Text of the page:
How Does John F Kennedy Use Metaphors In Jfk Inaugural Address

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“And so, my fellow Americans: ask not what your country can do--ask what you can do for your country” (“John F. Kennedy -- Inaugural Address.”). As it is commonly known, this is one of the most iconic quotes in history. “Who and where is this quote from,” one may ask? Well, it came from the one and only: the 35th president of the United States, John F. Kennedy. Kennedy was born on May 29, 1917; he was assassinated on November 22, 1963, unfortunately ("John F. Kennedy."). In his lifetime, Kennedy went to Princeton University, graduated from Harvard University, served in the United States Naval Reserve, became a senator, published a book that won the Pulitzer Prize, and became the President of the United States in that order ("John F. Kennedy."). …show more content…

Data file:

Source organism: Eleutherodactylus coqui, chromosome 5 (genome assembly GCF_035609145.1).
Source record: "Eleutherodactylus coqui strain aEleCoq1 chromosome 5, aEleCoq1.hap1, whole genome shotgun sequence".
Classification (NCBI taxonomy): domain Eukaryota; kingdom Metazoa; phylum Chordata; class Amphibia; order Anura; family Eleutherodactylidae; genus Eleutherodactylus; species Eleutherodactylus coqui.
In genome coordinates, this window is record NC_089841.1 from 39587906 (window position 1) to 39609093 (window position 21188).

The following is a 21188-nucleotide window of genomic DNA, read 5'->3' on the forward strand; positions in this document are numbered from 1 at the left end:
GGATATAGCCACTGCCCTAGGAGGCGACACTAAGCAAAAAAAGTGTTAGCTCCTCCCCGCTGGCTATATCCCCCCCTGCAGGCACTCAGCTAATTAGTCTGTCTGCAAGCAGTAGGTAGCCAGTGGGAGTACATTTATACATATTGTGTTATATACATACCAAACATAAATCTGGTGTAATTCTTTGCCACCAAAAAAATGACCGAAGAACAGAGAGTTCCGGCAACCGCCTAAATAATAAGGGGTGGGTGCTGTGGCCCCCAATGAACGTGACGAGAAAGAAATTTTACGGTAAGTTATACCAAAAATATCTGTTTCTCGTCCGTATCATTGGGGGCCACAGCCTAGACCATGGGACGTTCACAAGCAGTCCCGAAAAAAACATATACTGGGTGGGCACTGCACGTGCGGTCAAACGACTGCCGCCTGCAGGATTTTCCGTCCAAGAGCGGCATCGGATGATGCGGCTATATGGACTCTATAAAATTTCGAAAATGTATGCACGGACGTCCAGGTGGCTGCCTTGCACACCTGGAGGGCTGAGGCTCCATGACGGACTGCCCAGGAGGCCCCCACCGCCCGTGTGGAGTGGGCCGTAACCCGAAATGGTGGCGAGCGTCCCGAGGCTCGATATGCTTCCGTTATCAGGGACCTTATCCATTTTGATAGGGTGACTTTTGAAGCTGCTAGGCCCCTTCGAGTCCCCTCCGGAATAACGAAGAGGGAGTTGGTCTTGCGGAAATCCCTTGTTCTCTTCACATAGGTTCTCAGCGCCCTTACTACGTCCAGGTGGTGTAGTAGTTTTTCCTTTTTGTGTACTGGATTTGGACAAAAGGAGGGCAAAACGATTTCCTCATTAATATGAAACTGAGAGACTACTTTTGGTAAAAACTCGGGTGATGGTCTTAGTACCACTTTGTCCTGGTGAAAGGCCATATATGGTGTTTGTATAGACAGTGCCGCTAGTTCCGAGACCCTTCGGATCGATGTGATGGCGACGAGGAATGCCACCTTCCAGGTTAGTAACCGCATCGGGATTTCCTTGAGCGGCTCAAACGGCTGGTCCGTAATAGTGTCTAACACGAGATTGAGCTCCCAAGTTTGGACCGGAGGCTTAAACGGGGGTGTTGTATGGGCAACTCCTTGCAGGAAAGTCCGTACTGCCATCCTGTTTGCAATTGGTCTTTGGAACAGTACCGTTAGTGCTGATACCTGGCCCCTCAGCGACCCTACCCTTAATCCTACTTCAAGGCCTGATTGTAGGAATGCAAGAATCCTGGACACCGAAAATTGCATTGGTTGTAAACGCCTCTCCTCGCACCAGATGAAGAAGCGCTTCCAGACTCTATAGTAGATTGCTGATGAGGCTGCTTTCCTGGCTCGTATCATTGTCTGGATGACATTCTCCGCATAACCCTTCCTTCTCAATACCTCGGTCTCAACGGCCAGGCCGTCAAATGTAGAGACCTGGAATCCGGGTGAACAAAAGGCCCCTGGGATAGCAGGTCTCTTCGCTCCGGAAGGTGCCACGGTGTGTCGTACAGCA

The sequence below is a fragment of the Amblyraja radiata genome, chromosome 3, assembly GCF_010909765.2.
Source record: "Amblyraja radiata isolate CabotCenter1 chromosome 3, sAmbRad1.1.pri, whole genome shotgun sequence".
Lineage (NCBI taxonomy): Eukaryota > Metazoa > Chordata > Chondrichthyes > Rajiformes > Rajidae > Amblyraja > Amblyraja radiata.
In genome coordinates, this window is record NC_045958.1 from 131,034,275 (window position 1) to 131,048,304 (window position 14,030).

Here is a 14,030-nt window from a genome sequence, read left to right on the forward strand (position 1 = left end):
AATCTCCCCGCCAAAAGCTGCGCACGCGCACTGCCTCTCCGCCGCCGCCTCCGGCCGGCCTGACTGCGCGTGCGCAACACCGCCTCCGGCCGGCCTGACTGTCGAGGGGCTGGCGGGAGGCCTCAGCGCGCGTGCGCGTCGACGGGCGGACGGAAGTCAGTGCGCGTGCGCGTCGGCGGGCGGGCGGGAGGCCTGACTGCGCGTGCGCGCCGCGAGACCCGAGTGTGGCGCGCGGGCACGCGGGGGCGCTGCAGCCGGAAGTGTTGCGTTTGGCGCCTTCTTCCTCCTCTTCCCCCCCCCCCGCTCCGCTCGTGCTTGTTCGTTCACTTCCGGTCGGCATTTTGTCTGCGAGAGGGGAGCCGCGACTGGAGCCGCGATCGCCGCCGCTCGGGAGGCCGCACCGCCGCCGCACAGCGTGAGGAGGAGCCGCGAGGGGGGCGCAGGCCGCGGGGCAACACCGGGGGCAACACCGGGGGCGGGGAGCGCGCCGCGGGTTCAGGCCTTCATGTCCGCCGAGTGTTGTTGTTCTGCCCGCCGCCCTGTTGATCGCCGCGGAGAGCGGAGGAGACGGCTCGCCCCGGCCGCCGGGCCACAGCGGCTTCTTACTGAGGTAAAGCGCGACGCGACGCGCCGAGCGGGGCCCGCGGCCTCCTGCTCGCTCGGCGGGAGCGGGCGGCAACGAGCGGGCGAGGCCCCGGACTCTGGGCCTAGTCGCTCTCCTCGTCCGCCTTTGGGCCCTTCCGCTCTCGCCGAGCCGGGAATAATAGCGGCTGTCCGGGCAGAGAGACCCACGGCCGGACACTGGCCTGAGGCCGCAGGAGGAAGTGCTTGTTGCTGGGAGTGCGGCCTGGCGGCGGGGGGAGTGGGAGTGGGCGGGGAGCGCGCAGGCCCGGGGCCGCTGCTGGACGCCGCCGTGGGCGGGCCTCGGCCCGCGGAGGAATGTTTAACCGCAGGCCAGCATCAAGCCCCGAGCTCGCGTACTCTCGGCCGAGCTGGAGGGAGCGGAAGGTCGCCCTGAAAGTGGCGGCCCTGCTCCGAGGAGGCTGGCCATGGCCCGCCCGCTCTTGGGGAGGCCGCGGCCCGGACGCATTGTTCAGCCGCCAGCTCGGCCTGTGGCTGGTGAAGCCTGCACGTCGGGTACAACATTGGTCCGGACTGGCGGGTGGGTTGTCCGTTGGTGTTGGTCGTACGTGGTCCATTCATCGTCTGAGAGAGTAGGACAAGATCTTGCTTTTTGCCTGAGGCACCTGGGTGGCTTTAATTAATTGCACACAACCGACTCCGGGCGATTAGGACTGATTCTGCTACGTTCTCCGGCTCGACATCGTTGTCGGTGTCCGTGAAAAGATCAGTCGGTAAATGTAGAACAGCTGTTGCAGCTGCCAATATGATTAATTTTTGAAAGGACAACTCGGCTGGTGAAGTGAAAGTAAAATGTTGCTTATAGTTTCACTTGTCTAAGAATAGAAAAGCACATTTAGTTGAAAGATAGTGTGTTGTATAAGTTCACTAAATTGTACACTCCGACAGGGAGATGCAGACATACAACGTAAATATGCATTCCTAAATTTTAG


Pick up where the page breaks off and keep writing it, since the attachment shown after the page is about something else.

With the use of metaphors, Kennedy can use words or phrases to represent an object or action symbolically and not literally; almost as if he were using similes without the like and as. Utilizing metaphors manifests what Kennedy has to say by having the audience understand better with comparisons. In his speech, he says, “master of its own house," which is an example of a metaphor (“John F. Kennedy -- Inaugural Address.”). The house, in the quote, represents the entire western hemisphere and the master represents the countries within the western hemisphere. While he was writing the speech, the entire world was essentially going through the Cold War, whether they were in it or affected by it. Kennedy is a firm believer of world peace, he wishes for all the countries to unite and form a strong bond; however, there are people who oppose such ways and are willing to conquer many other lands in search of power. With this information, the quote talks about the alliance that America has formed with “sister republics south of the border,” and how they are willing to protect and help them; they are their own rulers of their own countries (“John F. Kennedy -- Inaugural

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